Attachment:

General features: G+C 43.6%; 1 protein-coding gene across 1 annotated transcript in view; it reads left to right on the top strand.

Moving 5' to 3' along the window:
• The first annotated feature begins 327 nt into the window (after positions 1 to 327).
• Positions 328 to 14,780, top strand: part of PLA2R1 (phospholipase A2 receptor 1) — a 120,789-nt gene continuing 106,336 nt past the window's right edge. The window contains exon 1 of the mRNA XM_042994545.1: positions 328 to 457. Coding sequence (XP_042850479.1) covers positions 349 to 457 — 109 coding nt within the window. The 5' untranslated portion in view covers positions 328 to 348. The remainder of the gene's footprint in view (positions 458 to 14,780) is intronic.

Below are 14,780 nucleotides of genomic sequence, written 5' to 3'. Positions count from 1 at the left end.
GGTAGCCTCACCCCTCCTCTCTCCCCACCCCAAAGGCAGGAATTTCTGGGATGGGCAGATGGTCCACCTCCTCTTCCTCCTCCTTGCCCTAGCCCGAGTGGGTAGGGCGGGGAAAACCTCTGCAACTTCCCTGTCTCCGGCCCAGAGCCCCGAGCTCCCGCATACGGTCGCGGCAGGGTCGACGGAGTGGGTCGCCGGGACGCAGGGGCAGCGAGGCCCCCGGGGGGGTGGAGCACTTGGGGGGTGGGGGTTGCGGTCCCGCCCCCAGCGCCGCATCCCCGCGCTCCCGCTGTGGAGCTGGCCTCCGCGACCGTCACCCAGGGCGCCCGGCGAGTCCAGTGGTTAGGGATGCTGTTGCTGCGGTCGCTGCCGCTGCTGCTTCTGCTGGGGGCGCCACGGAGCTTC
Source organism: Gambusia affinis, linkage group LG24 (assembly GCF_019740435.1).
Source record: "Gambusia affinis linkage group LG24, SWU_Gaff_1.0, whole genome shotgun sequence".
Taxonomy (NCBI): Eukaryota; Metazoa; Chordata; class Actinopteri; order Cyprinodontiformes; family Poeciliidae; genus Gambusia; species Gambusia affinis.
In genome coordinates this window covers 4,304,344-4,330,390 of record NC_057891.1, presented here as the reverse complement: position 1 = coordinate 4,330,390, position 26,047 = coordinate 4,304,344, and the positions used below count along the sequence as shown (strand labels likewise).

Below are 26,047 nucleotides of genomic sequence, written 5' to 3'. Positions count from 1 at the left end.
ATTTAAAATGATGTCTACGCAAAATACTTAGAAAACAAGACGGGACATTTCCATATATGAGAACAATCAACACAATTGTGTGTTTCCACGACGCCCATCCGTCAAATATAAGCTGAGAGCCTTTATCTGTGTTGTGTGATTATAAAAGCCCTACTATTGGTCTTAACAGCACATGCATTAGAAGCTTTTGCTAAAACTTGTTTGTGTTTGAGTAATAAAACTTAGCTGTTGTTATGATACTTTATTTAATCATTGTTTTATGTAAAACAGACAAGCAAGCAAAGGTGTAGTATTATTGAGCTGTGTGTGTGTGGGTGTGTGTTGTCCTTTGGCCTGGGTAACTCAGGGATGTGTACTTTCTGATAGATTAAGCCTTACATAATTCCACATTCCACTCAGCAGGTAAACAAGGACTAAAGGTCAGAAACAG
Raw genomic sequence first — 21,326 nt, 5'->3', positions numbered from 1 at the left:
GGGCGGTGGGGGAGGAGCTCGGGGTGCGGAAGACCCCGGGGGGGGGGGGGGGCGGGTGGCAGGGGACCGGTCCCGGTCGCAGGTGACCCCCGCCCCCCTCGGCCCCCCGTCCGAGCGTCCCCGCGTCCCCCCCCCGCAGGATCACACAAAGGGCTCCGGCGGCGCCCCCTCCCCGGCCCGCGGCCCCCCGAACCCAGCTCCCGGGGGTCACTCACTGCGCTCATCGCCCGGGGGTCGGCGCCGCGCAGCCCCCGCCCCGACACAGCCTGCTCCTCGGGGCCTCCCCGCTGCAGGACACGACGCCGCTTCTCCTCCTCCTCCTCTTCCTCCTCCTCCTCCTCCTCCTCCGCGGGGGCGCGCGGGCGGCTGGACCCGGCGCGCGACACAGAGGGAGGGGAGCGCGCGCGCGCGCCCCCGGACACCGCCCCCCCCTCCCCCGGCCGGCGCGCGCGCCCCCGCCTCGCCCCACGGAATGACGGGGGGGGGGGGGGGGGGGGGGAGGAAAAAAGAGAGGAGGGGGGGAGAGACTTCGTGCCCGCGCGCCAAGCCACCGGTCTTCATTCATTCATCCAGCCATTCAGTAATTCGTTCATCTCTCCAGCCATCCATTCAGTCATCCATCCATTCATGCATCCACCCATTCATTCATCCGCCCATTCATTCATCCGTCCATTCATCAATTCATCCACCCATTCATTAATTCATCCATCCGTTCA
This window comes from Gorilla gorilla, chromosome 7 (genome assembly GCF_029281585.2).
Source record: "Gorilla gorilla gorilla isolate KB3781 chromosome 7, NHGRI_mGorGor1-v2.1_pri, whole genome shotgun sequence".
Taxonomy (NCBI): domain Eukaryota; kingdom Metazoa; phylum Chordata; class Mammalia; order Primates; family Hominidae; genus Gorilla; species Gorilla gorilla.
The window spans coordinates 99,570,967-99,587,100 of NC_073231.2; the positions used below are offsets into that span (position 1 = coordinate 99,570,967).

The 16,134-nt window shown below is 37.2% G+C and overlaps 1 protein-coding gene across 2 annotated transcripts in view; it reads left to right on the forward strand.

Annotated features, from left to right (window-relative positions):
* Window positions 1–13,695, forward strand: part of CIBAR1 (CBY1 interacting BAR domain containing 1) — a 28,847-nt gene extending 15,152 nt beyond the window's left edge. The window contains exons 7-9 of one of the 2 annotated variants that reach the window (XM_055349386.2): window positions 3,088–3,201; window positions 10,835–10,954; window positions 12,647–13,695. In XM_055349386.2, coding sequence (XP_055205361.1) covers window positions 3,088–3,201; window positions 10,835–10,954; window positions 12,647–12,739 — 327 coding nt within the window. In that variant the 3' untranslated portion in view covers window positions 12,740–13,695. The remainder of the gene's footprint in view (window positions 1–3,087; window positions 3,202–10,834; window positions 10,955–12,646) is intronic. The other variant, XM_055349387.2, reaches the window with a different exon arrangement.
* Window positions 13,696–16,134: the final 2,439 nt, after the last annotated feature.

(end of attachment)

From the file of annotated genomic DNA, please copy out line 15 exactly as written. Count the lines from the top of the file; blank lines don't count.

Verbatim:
This window comes from Gorilla gorilla, chromosome 7 (genome assembly GCF_029281585.2).